ALEXANDER MACLEAY as recounted to Camellia News by Dr Evely-Cherry

reprinted from Camellia News 165 – Winter 2004

Unknown-1Many Sydneysiders have heard of Elizabeth Bay House but how many are familiar with the name Alexander Macleay? Probably few, which is not surprising, consideriQg the limited publications to date about this enigmatic figure. However, Derelie Evely-Cherry has just completed her nine-year study about him, which culminated on 30 April this year when she received her doctorate at the University of Sydney. Her forthcoming book: To the Very Antipodes: The Life of AlexandeMacleay will be published in May 2005 and will be the first biography that has ever been written about this significant New South Wales colonist.

Derelie chose to embark on her long study about Alexander Macleay because she was initially inspired by the beauty of Elizabeth Bay House-particularly the interior dome and staircase and also the domineering position of the house on the cliff overlooking the harbour ‘at Elizabeth Bay. As she delved deeper and discovered so many fascinating aspects of his exciting and varied life, her journey took her to archives in Wick in the very north of Scotland where he was born, to archives in London and material in the Mitchell Library i Sydney. Of special interest was his love of plants. Alexander was a great friend of Sydney ‘s first nurseryman, Thomas Shepherd and when Shepherd ‘s Lectures of Landscape Gardening were published in 1836 the booklet was dedicated to Macleay ‘in admiration of [his 1 consummate skill, knowledge, and zeal, in Horticultural pursuits . It is of special interest to camellia lovers that Robert Henderson, who was Macleay’s first gardener at Elizabeth Bay House, established his own nursery called Camellia Grove in Erskineville Lane, Newtown in the late 1830s. Alexander gave many plants to the Sydney Botanic Garden over the years and his name is linked with the introduction of 46 new plants to New South Wales during the period 1825 to 1827, including the double white Camellia japonica ‘Alba Plena’ from China in 1825. His garden at Elizabeth Bay spanned 54 acres and was considered to be the finest in the colony. From his days as secretary of the Linnean Society in London, Alexander had developed a network of contacts around the world and the seed notebook from his Elizabeth Bay garden for the period 1836 to 1853 records 3,806 seeds. In fact, his express ambition in 1827 was to cultivate every plant that he could possibly obtain. Roses also featured extensively in Macleay ‘s gardens and at his English country estate, called Tilbuster which was near Godstone in Surrey, the beds were constantly being extended to accommodate new rose gardens. When Alexander sailed for New South Wales he brought with him 34 roses, including three noisettes which were relatively new varieties in the world.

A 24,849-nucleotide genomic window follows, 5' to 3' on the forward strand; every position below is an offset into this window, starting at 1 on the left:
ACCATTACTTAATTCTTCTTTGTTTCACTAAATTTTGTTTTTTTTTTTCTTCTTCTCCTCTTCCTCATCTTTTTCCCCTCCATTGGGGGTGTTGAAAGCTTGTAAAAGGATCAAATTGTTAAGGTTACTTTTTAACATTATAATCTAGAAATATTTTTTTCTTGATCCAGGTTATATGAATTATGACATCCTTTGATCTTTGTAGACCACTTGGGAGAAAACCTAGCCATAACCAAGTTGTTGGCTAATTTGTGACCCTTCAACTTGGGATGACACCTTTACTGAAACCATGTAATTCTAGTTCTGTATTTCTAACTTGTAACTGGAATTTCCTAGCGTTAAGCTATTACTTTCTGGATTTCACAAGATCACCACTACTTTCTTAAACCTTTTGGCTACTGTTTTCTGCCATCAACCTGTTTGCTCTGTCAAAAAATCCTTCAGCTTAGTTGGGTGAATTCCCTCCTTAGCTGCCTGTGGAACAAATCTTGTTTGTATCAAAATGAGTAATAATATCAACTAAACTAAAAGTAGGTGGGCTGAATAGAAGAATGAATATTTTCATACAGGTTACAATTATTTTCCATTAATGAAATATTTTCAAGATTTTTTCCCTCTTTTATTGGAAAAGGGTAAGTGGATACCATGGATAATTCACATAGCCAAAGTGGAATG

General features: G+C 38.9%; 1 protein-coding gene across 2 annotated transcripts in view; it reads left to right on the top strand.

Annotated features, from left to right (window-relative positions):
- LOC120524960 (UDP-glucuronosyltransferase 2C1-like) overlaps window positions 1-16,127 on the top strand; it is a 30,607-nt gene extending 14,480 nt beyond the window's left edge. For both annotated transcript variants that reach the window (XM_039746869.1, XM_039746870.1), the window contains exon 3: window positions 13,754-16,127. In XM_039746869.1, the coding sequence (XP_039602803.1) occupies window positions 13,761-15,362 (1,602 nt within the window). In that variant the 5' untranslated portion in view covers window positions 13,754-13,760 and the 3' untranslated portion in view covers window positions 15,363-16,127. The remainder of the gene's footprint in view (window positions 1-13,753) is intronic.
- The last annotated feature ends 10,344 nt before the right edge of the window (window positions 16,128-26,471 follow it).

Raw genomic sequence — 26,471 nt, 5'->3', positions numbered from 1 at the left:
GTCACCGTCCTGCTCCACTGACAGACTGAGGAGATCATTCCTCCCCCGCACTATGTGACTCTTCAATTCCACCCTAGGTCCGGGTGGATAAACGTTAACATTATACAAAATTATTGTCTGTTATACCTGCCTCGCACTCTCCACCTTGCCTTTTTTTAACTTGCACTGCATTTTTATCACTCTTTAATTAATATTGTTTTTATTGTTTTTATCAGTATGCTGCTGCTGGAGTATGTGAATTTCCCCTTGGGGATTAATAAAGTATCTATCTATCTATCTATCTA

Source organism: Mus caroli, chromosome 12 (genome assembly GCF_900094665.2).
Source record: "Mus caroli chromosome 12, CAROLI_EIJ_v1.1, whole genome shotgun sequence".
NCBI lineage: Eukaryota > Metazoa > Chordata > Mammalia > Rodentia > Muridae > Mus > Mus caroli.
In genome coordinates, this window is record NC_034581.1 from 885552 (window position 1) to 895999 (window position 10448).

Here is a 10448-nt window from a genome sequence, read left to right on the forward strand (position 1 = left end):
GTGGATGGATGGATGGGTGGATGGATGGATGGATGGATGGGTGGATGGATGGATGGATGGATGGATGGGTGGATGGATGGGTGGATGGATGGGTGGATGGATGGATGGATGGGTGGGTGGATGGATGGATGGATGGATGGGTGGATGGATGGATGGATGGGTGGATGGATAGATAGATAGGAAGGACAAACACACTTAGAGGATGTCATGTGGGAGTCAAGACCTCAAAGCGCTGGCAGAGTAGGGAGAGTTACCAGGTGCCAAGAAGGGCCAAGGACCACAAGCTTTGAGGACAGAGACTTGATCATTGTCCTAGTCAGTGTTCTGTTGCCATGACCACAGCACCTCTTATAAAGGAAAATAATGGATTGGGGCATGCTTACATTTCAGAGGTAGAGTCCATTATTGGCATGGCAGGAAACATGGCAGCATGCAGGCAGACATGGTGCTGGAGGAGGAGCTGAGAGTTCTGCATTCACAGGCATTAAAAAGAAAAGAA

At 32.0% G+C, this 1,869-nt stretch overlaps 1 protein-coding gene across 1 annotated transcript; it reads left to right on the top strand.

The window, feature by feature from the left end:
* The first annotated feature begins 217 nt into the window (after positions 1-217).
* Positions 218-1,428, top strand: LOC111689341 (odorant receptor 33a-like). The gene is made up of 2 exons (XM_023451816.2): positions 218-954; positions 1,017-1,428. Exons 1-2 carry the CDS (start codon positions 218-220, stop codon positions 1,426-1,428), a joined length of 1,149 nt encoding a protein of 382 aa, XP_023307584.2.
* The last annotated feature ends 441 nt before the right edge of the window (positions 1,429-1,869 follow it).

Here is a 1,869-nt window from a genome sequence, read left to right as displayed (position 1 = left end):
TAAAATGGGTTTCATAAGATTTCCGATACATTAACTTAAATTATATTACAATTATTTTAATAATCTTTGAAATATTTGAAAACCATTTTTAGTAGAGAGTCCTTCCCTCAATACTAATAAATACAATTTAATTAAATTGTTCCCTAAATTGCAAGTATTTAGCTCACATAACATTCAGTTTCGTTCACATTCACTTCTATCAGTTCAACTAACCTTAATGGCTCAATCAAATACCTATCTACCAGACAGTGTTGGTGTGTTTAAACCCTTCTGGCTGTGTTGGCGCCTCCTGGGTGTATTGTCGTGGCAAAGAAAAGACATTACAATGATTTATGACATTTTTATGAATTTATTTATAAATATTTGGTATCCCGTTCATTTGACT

Joseph Banks played a part in Macleay’s life in London, as well as his close associate, the famous botanist, Robert Brown whose life at one stage appears to have been very nearly related to the Macleays, except that Eliza Macleay intervened as she wanted her eldest daughter Fanny to help her raise her 15 other siblings. All in all, 17 children were born into this family but, fortunately in many ways, only 10 survived to adulthood! In fact when Alexander arrived in Sydney in January 1826 at the advanced age of 58 to take up his position as second only Colonial Secretary in the colony, he brought with him his six single daughters! With all the men in the colony, surely they would find suitable husbands and relieve his extra financial burdens before too long!